The code not only established the fundamental democratic notion of popular sovereignty and civil equality but, importantly, introduced two new concepts upon which this new order was based—the notions of equality (at least for men) before the law and freedom of religious expression. In addition, Napoleon introduced the notion of promotion based on merit or talent or both. He specifically introduced this notion to subvert the sort of corruption that so thoroughly characterised the Ancien Régime. The effect of these three features of the Code Napoléon was, firstly, to formally entrench the notion of the individual as the fundamental unit in society in a way that had formally not been the case and, secondly, to consolidate the idea that as individuals, members of society had certain inalienable rights. These ideas would be crucial in the unfolding of what would take place in artistic circles in the 1870s.

As the nineteenth century progressed, the French Revolution, or at least the idea of revolution as a popular uprising, also became the preferred template for social change in France and, later, elsewhere. The political structure of modern France was becoming well established: French society was increasingly urbanised and had a significant emerging merchant class, a developing bourgeoisie and a significant urban proletariat. The status of Napoleon himself had changed: he was now seen as a kind of archetype of the visionary individual, one who acted as an avatar for change.

image: Eugéne Grasset The acid thrower c 1896 National Gallery of Australia, Canberra Gift of Orde Poynton Esq, AO, CMG, 1993

Henri Toulouse-Lautrec Le jockey 1899  National Gallery of Australia, Canberra
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Given that this was the case, what then was the nexus between the changing political landscape of nineteenth-century France and the aesthetic upheaval that followed the first Impressionist exhibition of 1874?

To answer this question, it’s necessary to step back and have a look at the role the Salon played in French artistic life. From 1725, the Salon was the only significant arena in which artists in France could show their works. Organised annually, it was the official art exhibition of the Académie des Beaux-Arts. From 1748, works for display were selected by a jury who were either members of the academy or previously awarded artists. By 1848, the Salon was the biggest annual art event in the world. The structure of the Salon and the way it functioned deliberately echoed the structure of the wider French world. It was simultaneously a quasi-judicial model—it had a jury—but, unfortunately, it was also one that was open to corruption, or was perceived to be corrupt.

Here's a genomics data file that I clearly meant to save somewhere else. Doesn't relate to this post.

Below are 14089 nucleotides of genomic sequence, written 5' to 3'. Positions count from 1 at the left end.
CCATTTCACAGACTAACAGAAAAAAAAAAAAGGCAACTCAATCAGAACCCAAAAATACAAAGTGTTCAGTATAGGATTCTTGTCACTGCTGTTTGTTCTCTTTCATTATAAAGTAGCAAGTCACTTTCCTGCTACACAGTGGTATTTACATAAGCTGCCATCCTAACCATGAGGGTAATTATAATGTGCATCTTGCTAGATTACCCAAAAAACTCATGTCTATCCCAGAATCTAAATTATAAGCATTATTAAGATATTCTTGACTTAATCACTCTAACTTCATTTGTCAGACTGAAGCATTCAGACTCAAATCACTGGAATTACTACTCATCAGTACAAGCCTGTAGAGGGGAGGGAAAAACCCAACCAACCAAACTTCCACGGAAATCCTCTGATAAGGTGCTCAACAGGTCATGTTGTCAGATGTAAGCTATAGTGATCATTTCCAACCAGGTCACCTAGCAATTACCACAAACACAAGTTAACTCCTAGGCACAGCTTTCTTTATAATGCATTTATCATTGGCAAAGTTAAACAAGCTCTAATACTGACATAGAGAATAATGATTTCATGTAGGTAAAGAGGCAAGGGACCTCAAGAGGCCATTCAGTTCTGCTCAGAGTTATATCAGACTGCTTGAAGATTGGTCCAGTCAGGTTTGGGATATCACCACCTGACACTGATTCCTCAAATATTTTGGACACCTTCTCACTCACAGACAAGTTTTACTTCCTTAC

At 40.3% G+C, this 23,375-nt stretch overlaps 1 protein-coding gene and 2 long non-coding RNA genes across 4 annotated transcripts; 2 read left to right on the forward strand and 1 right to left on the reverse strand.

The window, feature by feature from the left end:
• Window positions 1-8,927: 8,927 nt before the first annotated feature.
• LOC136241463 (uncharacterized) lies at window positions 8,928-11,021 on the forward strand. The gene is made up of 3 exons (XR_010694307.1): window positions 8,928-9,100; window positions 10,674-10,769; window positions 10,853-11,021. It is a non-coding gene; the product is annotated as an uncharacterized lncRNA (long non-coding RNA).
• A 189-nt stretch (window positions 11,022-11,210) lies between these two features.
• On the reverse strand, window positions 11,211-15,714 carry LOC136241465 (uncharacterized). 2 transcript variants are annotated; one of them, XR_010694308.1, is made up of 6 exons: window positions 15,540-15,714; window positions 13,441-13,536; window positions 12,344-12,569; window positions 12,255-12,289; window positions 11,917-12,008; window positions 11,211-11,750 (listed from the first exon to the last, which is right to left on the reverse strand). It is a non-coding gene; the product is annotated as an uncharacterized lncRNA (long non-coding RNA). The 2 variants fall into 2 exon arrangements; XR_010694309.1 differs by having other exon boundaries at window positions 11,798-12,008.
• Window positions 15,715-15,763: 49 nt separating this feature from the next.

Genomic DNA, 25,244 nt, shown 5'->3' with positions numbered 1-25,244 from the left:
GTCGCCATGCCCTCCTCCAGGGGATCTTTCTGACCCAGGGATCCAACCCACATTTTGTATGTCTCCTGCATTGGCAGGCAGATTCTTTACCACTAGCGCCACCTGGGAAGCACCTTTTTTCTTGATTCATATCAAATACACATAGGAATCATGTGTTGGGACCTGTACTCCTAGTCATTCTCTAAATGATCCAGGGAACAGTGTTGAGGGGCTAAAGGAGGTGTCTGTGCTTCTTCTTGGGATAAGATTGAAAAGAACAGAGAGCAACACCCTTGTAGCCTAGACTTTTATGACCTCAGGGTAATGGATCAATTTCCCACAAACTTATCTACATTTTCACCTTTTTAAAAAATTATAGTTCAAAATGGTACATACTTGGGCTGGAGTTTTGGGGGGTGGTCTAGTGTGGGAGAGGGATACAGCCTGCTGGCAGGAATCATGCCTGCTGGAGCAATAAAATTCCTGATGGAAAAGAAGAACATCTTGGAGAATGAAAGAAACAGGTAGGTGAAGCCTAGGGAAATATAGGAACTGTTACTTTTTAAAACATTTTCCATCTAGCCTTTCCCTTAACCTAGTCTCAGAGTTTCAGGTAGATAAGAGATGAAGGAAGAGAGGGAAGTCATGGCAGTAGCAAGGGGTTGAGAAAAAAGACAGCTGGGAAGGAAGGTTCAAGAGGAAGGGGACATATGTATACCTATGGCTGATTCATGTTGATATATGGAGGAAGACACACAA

In the 1850s and 1860s, many artists increasingly questioned the jury’s selections. As has been argued above, the social history of the first half of the nineteenth century from the perspective of an emerging middle class, of which artists were part, is the history of how the concepts of equality before the law and freedom of expression became imbedded in an individual’s psyche. These two principles had become the accepted and expected norm. The way the Salon behaved (or appeared to behave) offended, in particular, the now firmly established concept of equality before the law—in this case, represented by the judgments made by the Salon jury with respect to the works they selected. The consequences of this were important—selection or non-selection could make or break an artist’s career, and artists now lived in a modern commercial world without (generally) the patronage of either the Church or the State. In the 1860s particularly, the Salon’s increasingly arbitrary and aberrant behaviour also offended the now codified notion of promotion based on talent—no matter how subjective this notion of talent might have been—in a very significant way.

While discontent with the Salon exhibitions and the jury process had been simmering for some time, and exhibitions of rejected works had been organised on a semi-regular basis for decades, the 1863 Salon show, with its rejection of more than 3000 works, caused an uproar. The State, for the first time, stepped in to sponsor an exhibition of works that had been rejected. This became known as the famous Salon des refusés (The rejects exhibition).